Jeffrey H. Anderson and Jay Cost have a lengthy and interesting National Affairs article on reforming the Republican nominating process. I think their institutional analysis is worthwhile (though I am not entirely convinced), but some of the problems of the Republican nominating process are only partially institutional. The institutions would function better absent a toxic (and self-defeating) culture among Republican campaign consultants and presidential candidate.

Bobby Jindal has been getting a lot of flak for this op-ed. Look at Bobby Jindal’s background. Watch some of Bobby Jindal’s most recent state of the state speech. Now a selection from the op-ed:

At some point, the American public is going to revolt against the nanny state and the leftward march of this president. I don’t know when the tipping point will come, but I believe it will come soon.


Because the left wants: The government to explode; to pay everyone; to hire everyone; they believe that money grows on trees; the earth is flat; the industrial age, factory-style government is a cool new thing; debts don’t have to be repaid; people of faith are ignorant and uneducated; unborn babies don’t matter; pornography is fine; traditional marriage is discriminatory; 32 oz. sodas are evil; red meat should be rationed; rich people are evil unless they are from Hollywood or are liberal Democrats; the Israelis are unreasonable; trans-fat must be stopped; kids trapped in failing schools should be patient; wild weather is a new thing; moral standards are passé; government run health care is high quality; the IRS should violate our constitutional rights; reporters should be spied on; Benghazi was handled well; the Second Amendment is outdated; and the First one has some problems too.

Their philosophy does not work and it got our nation into the mess it’s in.

Eventually Americans will rise up against this new era of big government and this new reign of politically correct terror. In the meantime Republicans — hold fast, get smarter, get disciplined, get on offense, and put on your big boy pants.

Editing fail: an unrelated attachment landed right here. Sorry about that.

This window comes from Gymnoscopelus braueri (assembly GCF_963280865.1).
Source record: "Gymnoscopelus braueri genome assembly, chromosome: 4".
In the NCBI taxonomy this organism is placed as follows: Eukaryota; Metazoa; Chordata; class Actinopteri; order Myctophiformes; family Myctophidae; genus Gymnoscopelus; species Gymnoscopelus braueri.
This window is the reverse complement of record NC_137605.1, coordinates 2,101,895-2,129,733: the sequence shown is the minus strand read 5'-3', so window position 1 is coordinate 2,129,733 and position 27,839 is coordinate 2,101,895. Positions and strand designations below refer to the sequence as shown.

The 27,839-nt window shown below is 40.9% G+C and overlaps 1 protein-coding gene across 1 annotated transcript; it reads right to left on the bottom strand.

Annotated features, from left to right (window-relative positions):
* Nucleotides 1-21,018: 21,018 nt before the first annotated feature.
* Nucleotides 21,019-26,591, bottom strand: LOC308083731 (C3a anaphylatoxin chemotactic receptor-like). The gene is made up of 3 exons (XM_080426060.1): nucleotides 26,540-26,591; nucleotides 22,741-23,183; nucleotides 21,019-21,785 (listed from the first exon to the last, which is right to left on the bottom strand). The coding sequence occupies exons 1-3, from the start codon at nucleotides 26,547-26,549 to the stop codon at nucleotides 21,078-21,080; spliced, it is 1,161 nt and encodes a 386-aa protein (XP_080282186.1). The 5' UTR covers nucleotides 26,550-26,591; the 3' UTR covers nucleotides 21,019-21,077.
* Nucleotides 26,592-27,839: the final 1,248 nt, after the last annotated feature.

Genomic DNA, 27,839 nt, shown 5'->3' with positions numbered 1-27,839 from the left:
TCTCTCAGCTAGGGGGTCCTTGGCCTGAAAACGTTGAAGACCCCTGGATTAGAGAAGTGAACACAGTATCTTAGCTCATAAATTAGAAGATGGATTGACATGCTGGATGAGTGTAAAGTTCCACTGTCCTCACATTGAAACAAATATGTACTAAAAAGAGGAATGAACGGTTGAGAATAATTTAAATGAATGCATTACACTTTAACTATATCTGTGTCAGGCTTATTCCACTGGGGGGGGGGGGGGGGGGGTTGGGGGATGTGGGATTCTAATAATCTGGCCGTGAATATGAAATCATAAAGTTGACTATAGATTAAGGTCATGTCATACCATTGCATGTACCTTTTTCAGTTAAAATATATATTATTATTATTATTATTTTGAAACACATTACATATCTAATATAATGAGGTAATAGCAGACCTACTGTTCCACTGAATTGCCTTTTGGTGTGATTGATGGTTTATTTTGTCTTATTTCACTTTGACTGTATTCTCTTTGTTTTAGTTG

The biggest problem isn’t the vacuity. The problem is the phoniness. The op-ed doesn’t sound like Jindal. It doesn’t sound like any real person. The op-ed reads like some consultant stitched together bits of a dozen half-remembered talk radio rants. It is reminiscent of Tim Pawlenty’s CPAC speech where he exhorted the audience to be like Tiger Woods’ wife and “take a 9-iron and smash the window out of big government.” Nothing gets the crowd going like some domestic violence humor (actually it bombed.) Avik Roy wonders if the op-ed is a way of moving beyond the perception that Jindal is a nerd. I’m not sure that’s it. Pawlenty wasn’t a nerdy guy.

The problem is that the Republican consultants and their clients are convinced that Republican presidential primary voters are hostile morons. That’s why we get a two term governor of Minnesota cheering on his audience to take inspiration from an act of domestic violence. That’s why Jindal felt the need to publish (let us home not write) an op-ed where he hides every bit of his intelligence. Republican consultants and presidential aspirants have internalized the left’s hostile caricature of Republican voters.

The irony is that Republican presidential primary voters are much more responsible than most seem to think. Romney had plenty of ideological problems, but he had clearly prepared to be president. The primary voters gave him credit for that. Rick Santorum was not the most articulate or best funded, but he had principles and did his homework. The voters rewarded him. It says a great deal about the Republican primary voters that they settled on the candidates who showed them the most respect.

Anderson and Cost write about the “low information voters” who have little stake in the Republican party and who are swayed by  last minute advertisements. The problem is that, at the beginning of the nominating process, almost all of us are low information voters. It is as the process unfolds that we learn things about the candidates and form supportable opinions. If anything, the process works in the exact opposite way described by Anderson and Cost. Stunt candidates like Cain and Bachmann (and unofficial stunt candidates like Donald Trump) did best in the polls before anyone was casting ballots in delegate selecting contests. When people showed up to vote, they tended to vote for the best candidates.

That is because, early in the race, we aren’t even low information voters. We are low information nonvoters. We are responding to little or no information in a seemingly no-consequence environment. But there are consequences. The Tim Pawlentys of the world panic when they see Bachmann jumping out to an early lead. That is because they Pawlentys and the Jindals aren’t trusting the voters to see through the joke candidates and reward qualified candidates making solid arguments - even though experience tells us that the Republican primary voters will do just that. The Republican political class should show more respect for their voters.  It would work out better for both groups.

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